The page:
Lupe Fiasco Says He Didn't Want To Appear On Kanye West's "Touch The Sky"
Asked about his connection to Jay Z, Fiasco explained walking away from a possible signing with the rapper’s label.
“Jay the homie,” he said. “I was gonna sign to Roc-A-Fella like in 2002, 2003. Me and my partner Chill—free Chill—we decided to start our own piece. He already had a company called On The Rocks so we decided to start 1st and 15th, 50-50, down the middle. Young Vice President, fresh in the game, trying to do what it do. Through those travels we met a ton of people: Kanye, Jay Z, Pharrell, all these different folks.”
Speaking on how he developed the relationship with Jay Z, Lupe recalled being present for different parts of the recording process for The Black Album.
“Just built this rapport with Jay,” he said. “Being able to go to Baseline [Studios], see him put together joints like The Black Album and stuff like that, be a part of that, give him joints for that. So, he’s always been in the mix, not so much the past couple albums or the past few years but still the homie though.”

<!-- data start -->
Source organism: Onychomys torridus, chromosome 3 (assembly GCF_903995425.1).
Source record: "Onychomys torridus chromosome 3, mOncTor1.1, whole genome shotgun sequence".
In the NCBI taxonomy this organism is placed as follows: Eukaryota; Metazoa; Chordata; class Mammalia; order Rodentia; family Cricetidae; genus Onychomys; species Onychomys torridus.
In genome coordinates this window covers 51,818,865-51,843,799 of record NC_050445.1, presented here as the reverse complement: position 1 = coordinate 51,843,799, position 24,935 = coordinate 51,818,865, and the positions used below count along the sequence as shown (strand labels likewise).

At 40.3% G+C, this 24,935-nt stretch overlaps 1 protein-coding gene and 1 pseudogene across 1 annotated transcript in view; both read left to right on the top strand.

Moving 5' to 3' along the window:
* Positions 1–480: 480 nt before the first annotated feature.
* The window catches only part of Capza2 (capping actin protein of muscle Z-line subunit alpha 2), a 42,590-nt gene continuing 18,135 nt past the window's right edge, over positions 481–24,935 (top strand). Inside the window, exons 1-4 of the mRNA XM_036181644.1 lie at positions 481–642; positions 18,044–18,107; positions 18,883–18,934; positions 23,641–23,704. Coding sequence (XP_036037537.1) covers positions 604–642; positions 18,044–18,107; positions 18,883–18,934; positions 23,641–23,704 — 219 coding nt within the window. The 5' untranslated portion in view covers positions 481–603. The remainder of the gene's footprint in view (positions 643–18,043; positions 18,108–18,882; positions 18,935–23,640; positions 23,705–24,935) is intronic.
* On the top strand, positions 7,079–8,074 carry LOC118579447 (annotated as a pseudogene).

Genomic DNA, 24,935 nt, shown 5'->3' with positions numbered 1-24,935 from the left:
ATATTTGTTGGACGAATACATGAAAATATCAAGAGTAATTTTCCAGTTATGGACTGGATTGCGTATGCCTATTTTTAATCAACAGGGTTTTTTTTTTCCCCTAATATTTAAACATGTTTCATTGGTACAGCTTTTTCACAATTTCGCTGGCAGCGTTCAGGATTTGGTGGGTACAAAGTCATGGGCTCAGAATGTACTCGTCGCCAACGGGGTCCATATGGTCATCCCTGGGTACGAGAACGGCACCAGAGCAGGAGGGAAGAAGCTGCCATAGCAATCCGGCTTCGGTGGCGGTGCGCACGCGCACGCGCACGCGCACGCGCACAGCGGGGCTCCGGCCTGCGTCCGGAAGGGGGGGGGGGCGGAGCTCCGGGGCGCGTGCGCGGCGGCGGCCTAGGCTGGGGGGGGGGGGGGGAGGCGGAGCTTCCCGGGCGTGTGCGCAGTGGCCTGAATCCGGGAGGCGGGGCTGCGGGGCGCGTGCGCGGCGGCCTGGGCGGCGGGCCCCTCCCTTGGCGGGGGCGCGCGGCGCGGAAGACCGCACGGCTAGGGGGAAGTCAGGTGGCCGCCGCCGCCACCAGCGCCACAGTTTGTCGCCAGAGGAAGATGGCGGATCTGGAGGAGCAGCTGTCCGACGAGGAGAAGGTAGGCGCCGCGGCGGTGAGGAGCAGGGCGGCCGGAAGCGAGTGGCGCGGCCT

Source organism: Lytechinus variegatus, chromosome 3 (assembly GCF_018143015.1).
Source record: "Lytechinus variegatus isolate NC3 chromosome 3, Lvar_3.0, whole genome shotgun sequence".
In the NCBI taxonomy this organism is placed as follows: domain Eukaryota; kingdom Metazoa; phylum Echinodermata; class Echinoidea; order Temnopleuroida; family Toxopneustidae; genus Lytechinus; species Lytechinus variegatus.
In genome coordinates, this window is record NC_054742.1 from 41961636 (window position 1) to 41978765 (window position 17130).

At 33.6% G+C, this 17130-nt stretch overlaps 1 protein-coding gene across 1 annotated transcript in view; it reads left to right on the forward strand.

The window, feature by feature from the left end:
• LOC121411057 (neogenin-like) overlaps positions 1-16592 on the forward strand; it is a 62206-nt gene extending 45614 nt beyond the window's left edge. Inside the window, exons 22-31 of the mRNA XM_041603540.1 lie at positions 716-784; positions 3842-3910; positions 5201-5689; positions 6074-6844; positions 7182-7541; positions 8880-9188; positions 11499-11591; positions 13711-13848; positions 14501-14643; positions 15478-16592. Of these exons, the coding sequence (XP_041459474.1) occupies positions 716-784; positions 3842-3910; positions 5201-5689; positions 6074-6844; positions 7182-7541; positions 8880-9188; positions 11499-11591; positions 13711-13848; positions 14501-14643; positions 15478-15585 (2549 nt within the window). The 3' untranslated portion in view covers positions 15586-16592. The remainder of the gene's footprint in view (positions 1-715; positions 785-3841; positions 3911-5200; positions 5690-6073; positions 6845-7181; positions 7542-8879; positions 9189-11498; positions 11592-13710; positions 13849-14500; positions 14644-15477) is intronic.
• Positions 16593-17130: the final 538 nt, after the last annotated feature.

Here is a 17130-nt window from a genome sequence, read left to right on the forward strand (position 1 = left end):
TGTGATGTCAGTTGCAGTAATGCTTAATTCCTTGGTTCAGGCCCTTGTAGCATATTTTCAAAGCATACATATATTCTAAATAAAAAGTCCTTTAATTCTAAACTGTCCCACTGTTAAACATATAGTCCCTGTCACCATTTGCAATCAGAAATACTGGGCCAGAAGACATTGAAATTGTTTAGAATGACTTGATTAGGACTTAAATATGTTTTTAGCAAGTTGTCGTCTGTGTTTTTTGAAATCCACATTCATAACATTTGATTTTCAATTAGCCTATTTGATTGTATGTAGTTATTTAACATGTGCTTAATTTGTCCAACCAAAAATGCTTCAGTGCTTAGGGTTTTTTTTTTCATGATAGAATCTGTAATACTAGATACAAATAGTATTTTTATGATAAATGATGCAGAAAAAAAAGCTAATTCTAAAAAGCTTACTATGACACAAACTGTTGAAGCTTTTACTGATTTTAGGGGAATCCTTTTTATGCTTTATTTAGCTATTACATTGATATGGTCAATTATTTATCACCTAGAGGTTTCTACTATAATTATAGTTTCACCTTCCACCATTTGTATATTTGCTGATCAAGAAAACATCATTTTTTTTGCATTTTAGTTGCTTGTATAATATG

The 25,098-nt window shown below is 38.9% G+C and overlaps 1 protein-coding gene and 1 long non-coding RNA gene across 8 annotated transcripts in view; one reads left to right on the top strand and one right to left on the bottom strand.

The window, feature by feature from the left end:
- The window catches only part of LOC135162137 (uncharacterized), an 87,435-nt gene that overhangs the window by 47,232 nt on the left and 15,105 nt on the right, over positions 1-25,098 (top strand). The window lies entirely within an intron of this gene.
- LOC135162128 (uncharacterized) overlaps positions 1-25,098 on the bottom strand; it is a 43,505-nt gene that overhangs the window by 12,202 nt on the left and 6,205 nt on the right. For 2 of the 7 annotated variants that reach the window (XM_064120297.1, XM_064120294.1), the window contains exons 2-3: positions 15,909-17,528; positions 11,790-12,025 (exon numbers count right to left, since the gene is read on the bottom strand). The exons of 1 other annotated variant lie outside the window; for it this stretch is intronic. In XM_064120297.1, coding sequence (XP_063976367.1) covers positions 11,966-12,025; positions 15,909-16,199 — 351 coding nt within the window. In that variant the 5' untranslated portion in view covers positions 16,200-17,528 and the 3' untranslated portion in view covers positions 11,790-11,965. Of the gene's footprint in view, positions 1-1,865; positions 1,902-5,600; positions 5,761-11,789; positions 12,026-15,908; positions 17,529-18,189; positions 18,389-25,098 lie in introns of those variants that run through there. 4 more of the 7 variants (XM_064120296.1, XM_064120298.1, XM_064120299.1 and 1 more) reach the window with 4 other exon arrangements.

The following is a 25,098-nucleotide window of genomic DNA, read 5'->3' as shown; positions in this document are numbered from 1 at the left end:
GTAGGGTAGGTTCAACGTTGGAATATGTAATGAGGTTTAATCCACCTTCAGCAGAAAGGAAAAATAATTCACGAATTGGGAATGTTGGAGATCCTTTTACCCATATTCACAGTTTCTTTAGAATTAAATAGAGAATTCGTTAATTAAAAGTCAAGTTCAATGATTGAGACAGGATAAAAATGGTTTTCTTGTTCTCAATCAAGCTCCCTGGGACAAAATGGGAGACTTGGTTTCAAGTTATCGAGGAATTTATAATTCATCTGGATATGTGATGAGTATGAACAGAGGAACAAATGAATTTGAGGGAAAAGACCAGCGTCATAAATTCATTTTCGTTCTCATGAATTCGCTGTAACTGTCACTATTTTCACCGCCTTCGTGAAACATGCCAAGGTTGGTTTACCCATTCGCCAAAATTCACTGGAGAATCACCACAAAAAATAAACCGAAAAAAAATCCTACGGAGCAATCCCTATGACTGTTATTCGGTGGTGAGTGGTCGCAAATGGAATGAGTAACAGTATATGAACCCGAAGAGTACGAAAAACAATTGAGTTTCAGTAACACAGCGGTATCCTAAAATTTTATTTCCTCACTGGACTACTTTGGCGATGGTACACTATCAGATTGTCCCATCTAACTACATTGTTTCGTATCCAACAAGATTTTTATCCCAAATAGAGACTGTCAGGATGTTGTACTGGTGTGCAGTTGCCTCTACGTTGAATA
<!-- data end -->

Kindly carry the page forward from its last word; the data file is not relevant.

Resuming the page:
Baseline Studios, once owned by a Jay Z affiliate and later sold to producer Just Blaze, was shut down in 2010. Jay Z’s “Public Service Announcement,” Cam’ron’s “Oh Boy,” and Jay Electronica’s “Exhibit C” were all recorded in the space.
Detailing his initial encounters with Kanye West, Lupe Fiasco remembered travelling in different circles while still aspiring artists in Chicago.
“I never met him through any Chicago connections,” he said. “He was always in a different world. He was in a Hyde Park, Common, backpacker world. We was more in like the streets world.
“Anyway, he was in that piece,” he continued. “We were more over here. But in Chicago it’s a very small city. Doing different events you bump into people. We never really clicked up tough until maybe ‘Touch The Sky.’ That was even through my partner. I didn’t even wanna do ‘Touch The Sky.’ I didn’t wanna do that. That wasn’t my piece. It was like, ‘I’m over here, I don’t do that.’ My partner was like, ‘Nah, you gotta trust me. You gotta do this.’ Then from there on we kind of clicked up and kept it moving up until this day.”